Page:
What: All Issues : Environment : Global Warming : (H.R. 2354) On an amendment that would have increased funding by $60.5 million for the Buildings Technology Program, which funds the development of new technologies that reduce energy use in buildings (2011 house Roll Call 550)
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(H.R. 2354) On an amendment that would have increased funding by $60.5 million for the Buildings Technology Program, which funds the development of new technologies that reduce energy use in buildings
house Roll Call 550     Jul 12, 2011
Progressive Position:
Yea
Progressive Result:
Loss

This was a vote on an amendment by Rep. David Wu (D-OR) that would have increased funding by $60.5 million for the Buildings Technology Program, which funds the development of new technologies that reduce energy use in buildings. At the same time, the amendment would have cut $60.5 million from the Energy Department’s administrative expenses account. This amendment was offered to legislation providing annual funding for Energy Department programs and the Army Corps of Engineers in fiscal year 2012.

Wu urged support for his amendment: “At a time of both record energy costs and record unemployment, we need to protect Americans from crushing energy costs by improving the efficiency of existing and new buildings and homes….Even at this late hour, at 8:30 p.m., you can just about hear the air conditioning straining to keep it cool in this chamber. The cost for air conditioning the U.S. capitol is a fortune. It is also very costly at my 13-foot-wide townhouse near the capitol, and, of course, heating cost is a big issue in my home in Oregon. The Building Technologies Program reduces the cost of operating homes and buildings by fostering public-private partnerships and developing technologies, techniques, and tools for making homes and businesses more affordable, productive, and efficient. According to the Department of Energy, the Building Technologies Program has resulted in fully $14 billion of direct savings to the consumer, savings that have been reinvested in local economies. Additionally, since its founding 20 years ago, the Building Technologies Program has saved the equivalent of over 12 billion gallons of gasoline.”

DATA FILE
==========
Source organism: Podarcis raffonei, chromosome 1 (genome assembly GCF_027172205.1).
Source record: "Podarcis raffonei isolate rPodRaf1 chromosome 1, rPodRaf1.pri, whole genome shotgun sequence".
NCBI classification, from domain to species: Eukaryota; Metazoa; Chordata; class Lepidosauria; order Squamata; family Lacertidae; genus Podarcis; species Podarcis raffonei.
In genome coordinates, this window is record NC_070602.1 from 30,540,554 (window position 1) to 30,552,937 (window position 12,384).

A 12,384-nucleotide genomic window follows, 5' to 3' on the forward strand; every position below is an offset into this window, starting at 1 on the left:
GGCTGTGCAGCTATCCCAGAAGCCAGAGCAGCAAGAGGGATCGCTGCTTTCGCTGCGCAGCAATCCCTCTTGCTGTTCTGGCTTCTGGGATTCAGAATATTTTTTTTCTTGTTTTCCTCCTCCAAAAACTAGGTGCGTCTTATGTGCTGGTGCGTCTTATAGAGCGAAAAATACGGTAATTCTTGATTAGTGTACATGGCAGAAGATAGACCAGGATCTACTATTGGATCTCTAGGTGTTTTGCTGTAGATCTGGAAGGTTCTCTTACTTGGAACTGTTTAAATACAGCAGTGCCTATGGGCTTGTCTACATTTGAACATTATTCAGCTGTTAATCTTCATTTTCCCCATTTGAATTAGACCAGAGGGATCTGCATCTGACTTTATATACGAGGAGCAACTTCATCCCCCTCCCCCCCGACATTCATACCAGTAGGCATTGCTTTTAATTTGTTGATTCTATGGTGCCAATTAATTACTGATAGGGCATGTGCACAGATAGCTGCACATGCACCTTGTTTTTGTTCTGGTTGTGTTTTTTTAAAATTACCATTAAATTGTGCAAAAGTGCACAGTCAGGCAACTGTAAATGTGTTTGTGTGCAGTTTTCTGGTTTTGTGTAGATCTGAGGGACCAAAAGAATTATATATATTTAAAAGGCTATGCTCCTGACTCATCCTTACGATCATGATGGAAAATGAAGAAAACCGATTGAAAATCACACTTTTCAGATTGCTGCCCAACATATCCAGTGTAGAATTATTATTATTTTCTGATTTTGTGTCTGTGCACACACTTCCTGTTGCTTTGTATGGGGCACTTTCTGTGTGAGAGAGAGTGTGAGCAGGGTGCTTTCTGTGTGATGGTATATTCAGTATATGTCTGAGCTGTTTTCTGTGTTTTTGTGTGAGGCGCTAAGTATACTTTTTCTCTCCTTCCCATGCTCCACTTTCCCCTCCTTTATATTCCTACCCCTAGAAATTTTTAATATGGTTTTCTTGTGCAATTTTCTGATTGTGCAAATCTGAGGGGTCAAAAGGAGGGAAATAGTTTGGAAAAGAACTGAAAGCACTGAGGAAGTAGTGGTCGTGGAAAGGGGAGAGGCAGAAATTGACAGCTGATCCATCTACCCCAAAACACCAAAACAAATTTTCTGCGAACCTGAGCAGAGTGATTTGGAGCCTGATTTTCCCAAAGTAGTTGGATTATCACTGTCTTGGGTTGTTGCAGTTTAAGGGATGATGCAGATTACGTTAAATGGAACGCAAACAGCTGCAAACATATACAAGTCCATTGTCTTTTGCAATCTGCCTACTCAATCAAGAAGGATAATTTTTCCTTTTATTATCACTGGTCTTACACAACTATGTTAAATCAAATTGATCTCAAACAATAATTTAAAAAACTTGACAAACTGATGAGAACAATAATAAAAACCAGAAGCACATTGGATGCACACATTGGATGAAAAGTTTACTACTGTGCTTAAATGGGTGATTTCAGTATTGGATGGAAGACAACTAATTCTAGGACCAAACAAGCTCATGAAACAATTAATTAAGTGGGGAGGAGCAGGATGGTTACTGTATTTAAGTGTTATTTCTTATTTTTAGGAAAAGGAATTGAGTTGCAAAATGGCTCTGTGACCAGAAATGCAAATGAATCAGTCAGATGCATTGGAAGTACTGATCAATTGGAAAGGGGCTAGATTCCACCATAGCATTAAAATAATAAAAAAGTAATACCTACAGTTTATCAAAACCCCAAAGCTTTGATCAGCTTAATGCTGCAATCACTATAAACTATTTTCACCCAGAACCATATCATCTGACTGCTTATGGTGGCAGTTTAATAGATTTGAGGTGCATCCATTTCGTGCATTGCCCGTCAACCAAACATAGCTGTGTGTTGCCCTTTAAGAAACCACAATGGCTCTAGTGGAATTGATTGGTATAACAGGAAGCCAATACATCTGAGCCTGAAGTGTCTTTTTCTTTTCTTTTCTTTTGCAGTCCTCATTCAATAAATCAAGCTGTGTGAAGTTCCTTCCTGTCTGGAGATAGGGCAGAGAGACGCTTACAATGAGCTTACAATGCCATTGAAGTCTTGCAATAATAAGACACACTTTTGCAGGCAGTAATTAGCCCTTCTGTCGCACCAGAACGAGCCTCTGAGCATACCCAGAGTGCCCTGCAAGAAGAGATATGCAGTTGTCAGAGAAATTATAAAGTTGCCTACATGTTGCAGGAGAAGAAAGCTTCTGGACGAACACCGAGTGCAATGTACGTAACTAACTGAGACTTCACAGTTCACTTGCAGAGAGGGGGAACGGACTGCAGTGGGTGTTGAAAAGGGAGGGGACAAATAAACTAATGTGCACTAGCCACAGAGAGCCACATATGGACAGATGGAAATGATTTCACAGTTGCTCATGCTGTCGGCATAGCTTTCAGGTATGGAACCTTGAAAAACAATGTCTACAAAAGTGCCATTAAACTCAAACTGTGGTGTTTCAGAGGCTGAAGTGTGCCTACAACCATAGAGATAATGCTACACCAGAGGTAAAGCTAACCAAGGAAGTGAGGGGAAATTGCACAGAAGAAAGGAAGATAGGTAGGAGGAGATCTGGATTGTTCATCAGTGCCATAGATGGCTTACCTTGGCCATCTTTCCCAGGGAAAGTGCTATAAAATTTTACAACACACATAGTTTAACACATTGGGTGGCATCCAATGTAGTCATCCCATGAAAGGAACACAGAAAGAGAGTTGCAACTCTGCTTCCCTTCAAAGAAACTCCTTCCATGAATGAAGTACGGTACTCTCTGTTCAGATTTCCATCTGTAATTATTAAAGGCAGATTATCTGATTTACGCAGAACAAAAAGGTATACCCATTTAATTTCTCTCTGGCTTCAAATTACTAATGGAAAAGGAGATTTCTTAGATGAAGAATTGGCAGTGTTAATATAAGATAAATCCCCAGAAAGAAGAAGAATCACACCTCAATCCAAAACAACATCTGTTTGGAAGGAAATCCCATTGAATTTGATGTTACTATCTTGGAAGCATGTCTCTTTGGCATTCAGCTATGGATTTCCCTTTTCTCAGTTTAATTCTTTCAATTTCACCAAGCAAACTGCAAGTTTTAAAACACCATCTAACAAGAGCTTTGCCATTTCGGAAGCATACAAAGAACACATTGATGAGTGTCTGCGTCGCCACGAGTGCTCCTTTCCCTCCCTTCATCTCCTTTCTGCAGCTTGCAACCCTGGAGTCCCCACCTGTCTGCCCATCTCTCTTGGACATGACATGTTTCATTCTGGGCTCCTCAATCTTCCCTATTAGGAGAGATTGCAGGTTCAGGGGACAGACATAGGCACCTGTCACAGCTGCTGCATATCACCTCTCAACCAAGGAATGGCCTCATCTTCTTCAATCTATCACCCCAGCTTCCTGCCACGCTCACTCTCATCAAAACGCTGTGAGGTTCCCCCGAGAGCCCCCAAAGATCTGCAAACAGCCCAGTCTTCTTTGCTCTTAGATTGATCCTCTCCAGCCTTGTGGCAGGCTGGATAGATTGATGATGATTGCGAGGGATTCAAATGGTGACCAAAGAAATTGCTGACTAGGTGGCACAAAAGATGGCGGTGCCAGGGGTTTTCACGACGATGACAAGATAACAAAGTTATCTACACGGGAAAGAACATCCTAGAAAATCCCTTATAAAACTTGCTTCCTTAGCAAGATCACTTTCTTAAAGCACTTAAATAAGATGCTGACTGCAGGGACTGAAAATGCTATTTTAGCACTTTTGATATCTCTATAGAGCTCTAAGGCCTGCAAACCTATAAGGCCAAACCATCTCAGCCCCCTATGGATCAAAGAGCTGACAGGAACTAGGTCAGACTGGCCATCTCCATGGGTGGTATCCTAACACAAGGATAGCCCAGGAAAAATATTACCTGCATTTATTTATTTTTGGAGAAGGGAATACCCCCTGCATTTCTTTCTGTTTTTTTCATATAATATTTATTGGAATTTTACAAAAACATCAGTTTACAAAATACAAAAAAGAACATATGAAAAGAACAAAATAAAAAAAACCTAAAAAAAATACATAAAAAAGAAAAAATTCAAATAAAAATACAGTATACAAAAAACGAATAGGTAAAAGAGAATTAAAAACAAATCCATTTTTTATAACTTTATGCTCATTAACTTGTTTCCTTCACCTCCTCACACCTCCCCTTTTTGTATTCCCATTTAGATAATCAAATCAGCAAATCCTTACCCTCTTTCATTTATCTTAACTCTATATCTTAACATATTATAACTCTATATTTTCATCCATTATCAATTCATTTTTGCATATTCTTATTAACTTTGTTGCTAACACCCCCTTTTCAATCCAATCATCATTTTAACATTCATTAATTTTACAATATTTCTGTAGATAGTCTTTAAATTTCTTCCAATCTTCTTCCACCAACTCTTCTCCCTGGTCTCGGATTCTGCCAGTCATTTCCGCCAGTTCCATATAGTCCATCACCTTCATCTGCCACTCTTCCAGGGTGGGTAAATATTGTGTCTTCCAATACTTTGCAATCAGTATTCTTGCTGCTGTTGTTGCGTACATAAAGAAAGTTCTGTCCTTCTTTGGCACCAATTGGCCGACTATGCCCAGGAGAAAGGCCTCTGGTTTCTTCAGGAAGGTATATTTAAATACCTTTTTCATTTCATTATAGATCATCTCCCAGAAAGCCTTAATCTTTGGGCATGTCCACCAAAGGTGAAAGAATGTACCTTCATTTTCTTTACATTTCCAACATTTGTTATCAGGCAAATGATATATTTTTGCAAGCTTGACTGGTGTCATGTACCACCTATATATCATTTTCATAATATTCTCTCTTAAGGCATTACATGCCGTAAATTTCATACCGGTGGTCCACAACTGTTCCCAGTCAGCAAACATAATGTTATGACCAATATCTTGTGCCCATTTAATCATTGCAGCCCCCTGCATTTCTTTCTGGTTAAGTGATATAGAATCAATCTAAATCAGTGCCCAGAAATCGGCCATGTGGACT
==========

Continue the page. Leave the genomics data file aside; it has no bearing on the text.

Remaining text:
Rep. Rodney Frelinghuysen (R-NJ) opposed Wu’s amendment, arguing it made an “unrealistic cut to departmental administration.” He said: “It's not responsible to cut administration and oversight, the very thing that both the ranking [member] and I would suggest the Department of Energy needs more than anything. They need people to review their programs, provide accountability, meet the benchmarks we've set and the timetables we've set and report back to our committee. So I oppose the amendment and urge others to do so as well.”

The House rejected this amendment by a vote of 196-228. Voting “yea” were 168 Democrats—including a majority of progressives—and 28 Republicans. 210 Republicans and 18 Democrats voted “nay.” As a result, the House rejected an amendment that would have increased funding by $60.5 million for the Buildings Technology Program, and also would have cut $60.5 million from the Energy Department’s administrative expenses account.

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